On September 17, 1948, Hyderabad was integrated into the Union of India when Indian Army tanks rolled into the princely state and forced the Razakars, the private army of the Nizam, to lay down arms along with the Hyderabad Army. This event has become a divisive issue 75 years later thanks to a cinematic flourish being added to it. The poster of a movie called Razakar — Silent Genocide of Hyderabad, released in July, showed a young man with a religious tuft being impaled by a bayonet. The financier of the movie is a BJP leader. At the poster-release function, BJP leaders including Bandi Sanjay and former Maharashtra Governor Ch Vidyasagar Rao spoke about the Razakar terror. Mr. Bandi Sanjay noted that the movie was inspired by The Kashmir Files. The film has the potential to colour public opinion and also affect political calculations in Telangana.
After India became free on August 15, 1947, Nizam Osman Ali Khan refused to join either India or Pakistan contending that he gave equal importance to both communities. On June 9, 1948, the Razakar leader, Kasim Razvi, of the Majlis-e-Ittehadul Muslimeen, famously said that he would fly the Asaf Jahi dynasty flag from the battlements of the Red Fort. By then, the Razakars, who were mostly armed with muzzle loaders and sticks, had let loose a reign of terror backed by the Nizam’s police and district officials. According to one report, they were responsible for the murder of 880 people and the rape of about 1,125 women before August 1948. Two incidents of violence perpetrated by them particularly stand out. K.M. Munshi wrote in The End of an Era: Hyderabad Memories about how 200 people were murdered by the Razakars in Gorata B village in Basavakalyan in Karnataka. And in Bairanpalli village in Jangaon, 88 persons were shot dead after a five-day struggle at the village fortification. One of the most prominent victims of Razakar atrocities was journalist Shoebullah Khan of the Urdu newspaper Imroze. His arm was cut off and he was killed. It is thus a fact that the Razakars unleashed great terror, which led to Hyderabad’s merger with the Union of India. Many wealthy Hindu families had to leave Hyderabad for Madras, Vijayawada, Nagpur, and other areas of India. They returned only when peace was restored.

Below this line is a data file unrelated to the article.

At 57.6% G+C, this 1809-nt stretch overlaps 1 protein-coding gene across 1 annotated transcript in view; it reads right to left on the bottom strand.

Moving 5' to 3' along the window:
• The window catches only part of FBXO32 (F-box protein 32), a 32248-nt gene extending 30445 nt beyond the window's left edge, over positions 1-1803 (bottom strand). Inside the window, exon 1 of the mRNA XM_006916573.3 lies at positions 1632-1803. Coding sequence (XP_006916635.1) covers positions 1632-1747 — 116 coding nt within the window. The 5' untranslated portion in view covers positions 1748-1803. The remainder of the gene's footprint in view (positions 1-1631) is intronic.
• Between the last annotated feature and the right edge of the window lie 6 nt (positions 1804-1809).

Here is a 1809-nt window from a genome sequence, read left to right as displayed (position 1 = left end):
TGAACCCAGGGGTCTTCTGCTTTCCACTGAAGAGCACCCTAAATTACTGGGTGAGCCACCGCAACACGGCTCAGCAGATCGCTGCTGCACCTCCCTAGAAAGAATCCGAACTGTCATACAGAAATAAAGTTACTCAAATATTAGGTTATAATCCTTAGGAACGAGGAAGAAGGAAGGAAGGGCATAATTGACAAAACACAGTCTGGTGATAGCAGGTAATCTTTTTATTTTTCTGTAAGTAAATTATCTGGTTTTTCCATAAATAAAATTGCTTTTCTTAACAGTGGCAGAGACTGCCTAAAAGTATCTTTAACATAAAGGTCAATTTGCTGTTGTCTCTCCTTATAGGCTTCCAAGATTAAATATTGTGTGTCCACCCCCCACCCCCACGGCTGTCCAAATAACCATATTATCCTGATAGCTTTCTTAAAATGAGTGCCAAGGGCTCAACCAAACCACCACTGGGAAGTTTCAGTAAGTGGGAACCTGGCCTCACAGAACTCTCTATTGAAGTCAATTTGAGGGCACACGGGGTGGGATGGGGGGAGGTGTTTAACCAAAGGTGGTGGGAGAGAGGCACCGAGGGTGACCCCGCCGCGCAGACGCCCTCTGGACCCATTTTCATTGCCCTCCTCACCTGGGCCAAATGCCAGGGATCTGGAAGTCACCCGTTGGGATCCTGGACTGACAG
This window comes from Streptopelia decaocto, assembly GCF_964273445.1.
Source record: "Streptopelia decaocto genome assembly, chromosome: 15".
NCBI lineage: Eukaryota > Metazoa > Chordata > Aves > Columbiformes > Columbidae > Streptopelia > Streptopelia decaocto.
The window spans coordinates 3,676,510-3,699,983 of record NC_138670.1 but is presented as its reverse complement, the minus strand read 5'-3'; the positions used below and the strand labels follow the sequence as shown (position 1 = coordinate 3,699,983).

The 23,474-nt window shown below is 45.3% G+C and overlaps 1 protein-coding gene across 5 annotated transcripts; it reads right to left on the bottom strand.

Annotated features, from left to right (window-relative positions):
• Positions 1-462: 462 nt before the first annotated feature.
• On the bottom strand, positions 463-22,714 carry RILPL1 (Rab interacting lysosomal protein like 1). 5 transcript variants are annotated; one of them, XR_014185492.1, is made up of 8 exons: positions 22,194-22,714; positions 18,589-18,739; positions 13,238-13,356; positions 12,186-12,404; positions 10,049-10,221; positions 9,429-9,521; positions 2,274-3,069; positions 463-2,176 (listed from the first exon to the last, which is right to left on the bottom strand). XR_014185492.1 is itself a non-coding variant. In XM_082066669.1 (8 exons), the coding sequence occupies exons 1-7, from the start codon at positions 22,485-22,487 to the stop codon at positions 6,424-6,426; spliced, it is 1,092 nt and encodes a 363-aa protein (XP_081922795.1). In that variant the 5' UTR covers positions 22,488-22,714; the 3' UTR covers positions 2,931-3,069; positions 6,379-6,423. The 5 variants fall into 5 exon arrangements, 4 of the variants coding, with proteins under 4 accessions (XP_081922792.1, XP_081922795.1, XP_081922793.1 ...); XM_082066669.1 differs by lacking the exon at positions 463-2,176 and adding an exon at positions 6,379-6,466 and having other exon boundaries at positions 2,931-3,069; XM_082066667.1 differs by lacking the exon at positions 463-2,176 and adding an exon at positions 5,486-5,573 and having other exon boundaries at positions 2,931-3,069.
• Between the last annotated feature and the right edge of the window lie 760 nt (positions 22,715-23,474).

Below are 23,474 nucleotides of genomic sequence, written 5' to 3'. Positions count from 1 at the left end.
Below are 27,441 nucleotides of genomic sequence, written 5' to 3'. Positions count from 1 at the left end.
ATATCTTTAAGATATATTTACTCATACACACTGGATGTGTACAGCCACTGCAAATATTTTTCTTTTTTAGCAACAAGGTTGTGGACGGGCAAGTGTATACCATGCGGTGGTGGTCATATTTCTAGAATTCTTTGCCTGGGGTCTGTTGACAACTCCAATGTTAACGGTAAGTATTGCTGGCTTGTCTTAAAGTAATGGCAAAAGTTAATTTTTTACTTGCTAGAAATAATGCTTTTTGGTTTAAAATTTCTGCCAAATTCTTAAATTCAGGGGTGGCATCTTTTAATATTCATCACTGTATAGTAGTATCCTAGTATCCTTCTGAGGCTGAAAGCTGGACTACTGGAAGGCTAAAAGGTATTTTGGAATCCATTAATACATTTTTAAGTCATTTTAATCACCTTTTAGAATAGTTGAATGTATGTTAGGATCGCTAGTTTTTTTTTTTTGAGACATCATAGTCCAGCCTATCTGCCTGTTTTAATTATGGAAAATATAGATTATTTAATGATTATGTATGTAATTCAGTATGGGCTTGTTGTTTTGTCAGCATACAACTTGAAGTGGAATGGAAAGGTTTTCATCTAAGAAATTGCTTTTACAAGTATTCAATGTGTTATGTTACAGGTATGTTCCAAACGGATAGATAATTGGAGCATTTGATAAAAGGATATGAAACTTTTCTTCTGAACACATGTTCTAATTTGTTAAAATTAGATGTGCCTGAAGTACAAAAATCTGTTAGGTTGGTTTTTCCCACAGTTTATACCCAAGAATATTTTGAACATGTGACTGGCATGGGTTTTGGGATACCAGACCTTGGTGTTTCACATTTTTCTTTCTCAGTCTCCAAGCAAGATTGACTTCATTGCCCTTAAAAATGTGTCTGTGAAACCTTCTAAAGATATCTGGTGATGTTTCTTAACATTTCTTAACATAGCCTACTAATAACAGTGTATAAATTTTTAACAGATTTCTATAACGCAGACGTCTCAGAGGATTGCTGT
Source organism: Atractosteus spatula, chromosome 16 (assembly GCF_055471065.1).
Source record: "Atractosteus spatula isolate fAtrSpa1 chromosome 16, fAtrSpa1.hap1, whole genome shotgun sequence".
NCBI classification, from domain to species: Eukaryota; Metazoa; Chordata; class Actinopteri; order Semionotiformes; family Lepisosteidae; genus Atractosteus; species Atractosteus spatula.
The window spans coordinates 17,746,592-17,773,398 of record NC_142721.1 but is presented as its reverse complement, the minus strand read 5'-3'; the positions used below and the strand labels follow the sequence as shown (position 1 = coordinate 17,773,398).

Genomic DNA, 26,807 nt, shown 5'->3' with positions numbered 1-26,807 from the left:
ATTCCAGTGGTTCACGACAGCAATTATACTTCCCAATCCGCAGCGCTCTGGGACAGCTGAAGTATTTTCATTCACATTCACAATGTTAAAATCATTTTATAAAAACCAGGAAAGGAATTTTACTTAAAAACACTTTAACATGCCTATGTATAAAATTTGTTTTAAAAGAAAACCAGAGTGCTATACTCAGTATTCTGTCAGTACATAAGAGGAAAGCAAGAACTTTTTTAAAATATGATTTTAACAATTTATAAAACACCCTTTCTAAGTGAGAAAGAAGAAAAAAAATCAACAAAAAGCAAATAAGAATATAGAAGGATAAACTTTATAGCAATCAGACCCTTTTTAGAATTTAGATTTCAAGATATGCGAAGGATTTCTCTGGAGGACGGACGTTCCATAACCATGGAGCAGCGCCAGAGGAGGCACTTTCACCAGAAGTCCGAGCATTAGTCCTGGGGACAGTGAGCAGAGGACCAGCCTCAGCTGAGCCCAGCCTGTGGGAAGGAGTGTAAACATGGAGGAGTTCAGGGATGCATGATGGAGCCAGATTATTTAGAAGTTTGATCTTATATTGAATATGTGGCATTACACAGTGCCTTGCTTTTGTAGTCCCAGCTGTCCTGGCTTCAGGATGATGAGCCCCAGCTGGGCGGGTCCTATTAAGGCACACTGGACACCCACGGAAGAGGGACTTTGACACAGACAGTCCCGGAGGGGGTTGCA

However, violence was not always along communal lines. Many Razakars were financed by landlords who were upper-caste Hindus. “Despite the Ittehad’s fanatical talk of Islam, both the Razakar raids in favour of the landlords (mostly Hindus) and the Sangham (the Communist, Andhra Mahasabha) resistances against them were surprisingly free from all religious articulations,” wrote Amit Kumar Gupta in The Agrarian Drama: The Leftists and the Rural Poor in India, 1934-1951. Communist ideologue P. Sundarayya wrote in the aftermath of Operation Polo, “There was not a single clash between the people’s squads and the forces of the Indian Army during this period.”
To paint today the violence of a medieval feudal set-up as communal would be a misrepresentation of history. The Nizam wanted to stay independent and knew that 81.1% of the population in the region was Hindu. The complex narrative of the time can be gleaned from the fact that upper-caste Hindu landlords were the targets of the Telangana Armed Struggle. In his list of well-known peasant struggles, historian Inukonda Thirumali lists 34 instances between 1944 and 1946. Out of these, only two were against Muslims. In this context, the movie poster is provocative and indicates an attempt to sow seeds of discord before elections.